Food metaphors to describe skin color

After publishing my post, yesterday, I left a comment on Mitali’s blog: 

“Hello Mitali, chiming in from India, where the Diwali celebrations are deafening. I greatly enjoyed this discussion, even though I did wonder about your point number 10, and the apparent ban on food metaphors to describe skin color (which I personally see as loving and positive). But then, I remembered that the whole discussion is meant in the context of the third person narrators’s point of view in a novel. Thanks for sharing this with us.”

Here is Mitali’s response:
“Hi Katia, number 10 is mainly because food has been so overdone in ethnic description that it almost sounds cliche. The point being that we’re writers, so it’s time for some creative new linguistic play.”

OK, so I had it right, regarding the need for writers to stretch their writing skills and imagination, but (and maybe this is me, being my usual non-compliant self) I still like the food metaphors, for the reasons mentioned before. Maybe I can keep some of them, and try and introduce them in more creative ways. 
Have I ever mentioned how I tend to resist and balk when told that I shouldn’t do something? Tell me to do something while giving me a good reason why I should, and I’m right there with you most of the time. But tell me : you should not do this, either because it’s not done, or because it no longer is, and this cocky contrary little Katia springs up with a hand on her hip and goes : “Oh yeah, says who, and why?” 
That alter ego is sometimes right (if only in the sense that it pushes me to think more, to question, to challenge), sometimes dreadfully wrong (as in simply being a manifestation of a rather stubborn streak.) And it usually takes me a while to figure that out. So, I will continue thinking about this… which is all good, anyway.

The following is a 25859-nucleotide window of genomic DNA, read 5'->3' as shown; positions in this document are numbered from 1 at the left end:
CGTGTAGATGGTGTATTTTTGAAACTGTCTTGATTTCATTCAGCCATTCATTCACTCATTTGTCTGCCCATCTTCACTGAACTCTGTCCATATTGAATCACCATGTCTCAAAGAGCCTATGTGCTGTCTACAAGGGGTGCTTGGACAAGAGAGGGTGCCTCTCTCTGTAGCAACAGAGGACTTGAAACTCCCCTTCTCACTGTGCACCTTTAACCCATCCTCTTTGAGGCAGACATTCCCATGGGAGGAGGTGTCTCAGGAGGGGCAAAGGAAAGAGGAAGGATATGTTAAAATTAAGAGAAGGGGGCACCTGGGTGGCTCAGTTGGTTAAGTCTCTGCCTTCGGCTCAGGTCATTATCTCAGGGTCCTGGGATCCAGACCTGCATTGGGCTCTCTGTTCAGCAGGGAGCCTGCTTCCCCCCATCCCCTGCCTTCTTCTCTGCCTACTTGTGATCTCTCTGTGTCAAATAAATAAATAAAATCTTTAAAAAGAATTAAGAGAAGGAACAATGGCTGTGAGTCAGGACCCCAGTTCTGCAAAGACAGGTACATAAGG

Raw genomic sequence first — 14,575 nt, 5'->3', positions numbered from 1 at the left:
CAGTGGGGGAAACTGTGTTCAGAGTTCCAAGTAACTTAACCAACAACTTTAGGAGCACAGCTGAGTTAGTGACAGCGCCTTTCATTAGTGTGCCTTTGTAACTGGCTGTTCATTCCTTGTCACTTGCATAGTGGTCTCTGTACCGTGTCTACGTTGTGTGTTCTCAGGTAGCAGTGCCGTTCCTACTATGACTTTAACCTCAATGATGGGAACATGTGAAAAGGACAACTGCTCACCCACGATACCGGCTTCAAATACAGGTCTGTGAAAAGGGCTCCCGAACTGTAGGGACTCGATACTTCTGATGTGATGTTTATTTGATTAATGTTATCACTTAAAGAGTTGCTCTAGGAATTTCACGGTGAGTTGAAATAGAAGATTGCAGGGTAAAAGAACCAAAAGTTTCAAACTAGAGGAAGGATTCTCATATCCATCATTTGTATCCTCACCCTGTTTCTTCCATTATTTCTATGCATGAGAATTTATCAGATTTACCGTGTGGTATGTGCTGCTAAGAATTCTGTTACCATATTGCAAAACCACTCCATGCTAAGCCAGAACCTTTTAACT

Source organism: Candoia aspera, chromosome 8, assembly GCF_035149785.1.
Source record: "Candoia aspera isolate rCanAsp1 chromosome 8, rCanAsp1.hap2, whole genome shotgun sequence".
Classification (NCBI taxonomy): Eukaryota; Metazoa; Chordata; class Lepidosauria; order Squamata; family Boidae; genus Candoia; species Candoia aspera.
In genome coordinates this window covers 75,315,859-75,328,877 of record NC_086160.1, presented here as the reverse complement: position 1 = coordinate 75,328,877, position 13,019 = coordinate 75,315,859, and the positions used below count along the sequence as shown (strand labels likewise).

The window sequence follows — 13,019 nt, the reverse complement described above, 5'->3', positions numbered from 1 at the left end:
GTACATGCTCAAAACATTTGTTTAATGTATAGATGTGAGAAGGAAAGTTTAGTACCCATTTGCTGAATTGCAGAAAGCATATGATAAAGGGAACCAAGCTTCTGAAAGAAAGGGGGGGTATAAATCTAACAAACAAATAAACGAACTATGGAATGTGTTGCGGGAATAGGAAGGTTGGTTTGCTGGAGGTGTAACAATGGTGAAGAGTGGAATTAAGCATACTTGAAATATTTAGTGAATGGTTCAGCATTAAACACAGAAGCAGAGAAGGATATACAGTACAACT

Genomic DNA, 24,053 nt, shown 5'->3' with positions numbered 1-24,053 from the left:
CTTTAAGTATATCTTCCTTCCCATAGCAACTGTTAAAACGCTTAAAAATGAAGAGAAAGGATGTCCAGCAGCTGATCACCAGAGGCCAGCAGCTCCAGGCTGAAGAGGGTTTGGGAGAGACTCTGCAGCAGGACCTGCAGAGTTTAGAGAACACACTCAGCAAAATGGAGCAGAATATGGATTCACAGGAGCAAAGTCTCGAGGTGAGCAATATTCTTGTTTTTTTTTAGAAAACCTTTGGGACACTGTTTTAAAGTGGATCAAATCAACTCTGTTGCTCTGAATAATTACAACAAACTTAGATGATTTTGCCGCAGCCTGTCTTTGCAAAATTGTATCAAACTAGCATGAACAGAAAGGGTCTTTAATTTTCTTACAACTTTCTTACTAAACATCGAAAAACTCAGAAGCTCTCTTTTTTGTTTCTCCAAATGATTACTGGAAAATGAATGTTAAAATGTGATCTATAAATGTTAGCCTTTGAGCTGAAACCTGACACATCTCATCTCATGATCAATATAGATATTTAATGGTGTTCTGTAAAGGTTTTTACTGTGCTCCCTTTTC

5 thoughts on “Food metaphors to describe skin color

  1. I had to write about this on my own post because, as I said, as a writer and reader, I feel the need to tell how a character really is. And I don’t really agree with Mitali’s list.Regarding food metaphors, I like comparisons with peach skin or honey colour… I just don’t understand the “olive” one… 😐

  2. Hi Katia, actually I do also love food metaphors if they are original and “new”, wasn’t Joseph Conrad who said that a writer should let the reader, “to see, smell, touch, hear and taste”? So I think that a part from writing on ethnicity Conrad’s words are to be highly considered when tekking about a place or a character! Actually when I write I don’t really try to imagine if my readers will “feel excluded” or “confused” by my characters who live and moove in a different background, mainly African. My characters will represent their world, otherwise they will be untrue, without identity. They convey an universal message, but they have their own vision and point of view which is related to their being African belonging to a specific tribe(either from Kenya or South Africa for example). I know that language is the first place where sterotypes are common but in fiction everthing passes through senses and it’s up to the writer to invent a new way of saying or showing something on a different perspective breaking wrong clichés. :)Valentina

  3. Hello Jo Ann,Yes, the olive skin is also one that kinds of puzzles me. But I actually didn’t think about that one as a loving food metaphor. I don’t believe it’s negative, but I don’t see it as loving and beautiful as honey, peach, or this type of metaphors.I agree of course with the need to be creative. For me, this discussion has been really good because it has forced me to look deeper into the issue, into how I will approach it next time. I don’t have an answer to that, as I remain my recalcitrant self and tend to refuse, as a principal, to bend to any kind of rules, BUT it certainly has made me think, and that’s good.

  4. Yes, Valentina, as mentioned before, writers need to be creative. I think that the more we write about mixed characters, the easier and the most obvious it will be to come up with different metaphors, or new ways of using the existing ones… It’s certainly a great challenge 🙂

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